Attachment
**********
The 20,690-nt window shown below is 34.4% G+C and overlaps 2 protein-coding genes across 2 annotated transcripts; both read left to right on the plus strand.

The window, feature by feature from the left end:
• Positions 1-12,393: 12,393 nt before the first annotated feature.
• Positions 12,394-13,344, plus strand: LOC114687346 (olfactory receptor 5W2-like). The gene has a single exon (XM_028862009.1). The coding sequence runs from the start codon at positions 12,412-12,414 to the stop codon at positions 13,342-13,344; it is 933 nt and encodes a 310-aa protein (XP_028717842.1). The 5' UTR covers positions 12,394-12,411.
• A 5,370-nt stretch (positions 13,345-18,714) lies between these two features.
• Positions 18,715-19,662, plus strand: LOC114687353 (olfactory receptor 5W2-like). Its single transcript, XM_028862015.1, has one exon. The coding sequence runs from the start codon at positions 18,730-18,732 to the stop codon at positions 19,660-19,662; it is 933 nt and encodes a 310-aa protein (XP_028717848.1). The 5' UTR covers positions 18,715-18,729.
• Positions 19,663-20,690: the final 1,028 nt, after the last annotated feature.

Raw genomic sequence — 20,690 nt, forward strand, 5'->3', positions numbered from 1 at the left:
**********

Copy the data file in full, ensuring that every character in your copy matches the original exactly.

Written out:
The 20,690-nt window shown below is 34.4% G+C and overlaps 2 protein-coding genes across 2 annotated transcripts; both read left to right on the plus strand.

The window, feature by feature from the left end:
• Positions 1-12,393: 12,393 nt before the first annotated feature.
• Positions 12,394-13,344, plus strand: LOC114687346 (olfactory receptor 5W2-like). The gene has a single exon (XM_028862009.1). The coding sequence runs from the start codon at positions 12,412-12,414 to the stop codon at positions 13,342-13,344; it is 933 nt and encodes a 310-aa protein (XP_028717842.1). The 5' UTR covers positions 12,394-12,411.
• A 5,370-nt stretch (positions 13,345-18,714) lies between these two features.
• Positions 18,715-19,662, plus strand: LOC114687353 (olfactory receptor 5W2-like). Its single transcript, XM_028862015.1, has one exon. The coding sequence runs from the start codon at positions 18,730-18,732 to the stop codon at positions 19,660-19,662; it is 933 nt and encodes a 310-aa protein (XP_028717848.1). The 5' UTR covers positions 18,715-18,729.
• Positions 19,663-20,690: the final 1,028 nt, after the last annotated feature.

Raw genomic sequence — 20,690 nt, forward strand, 5'->3', positions numbered from 1 at the left: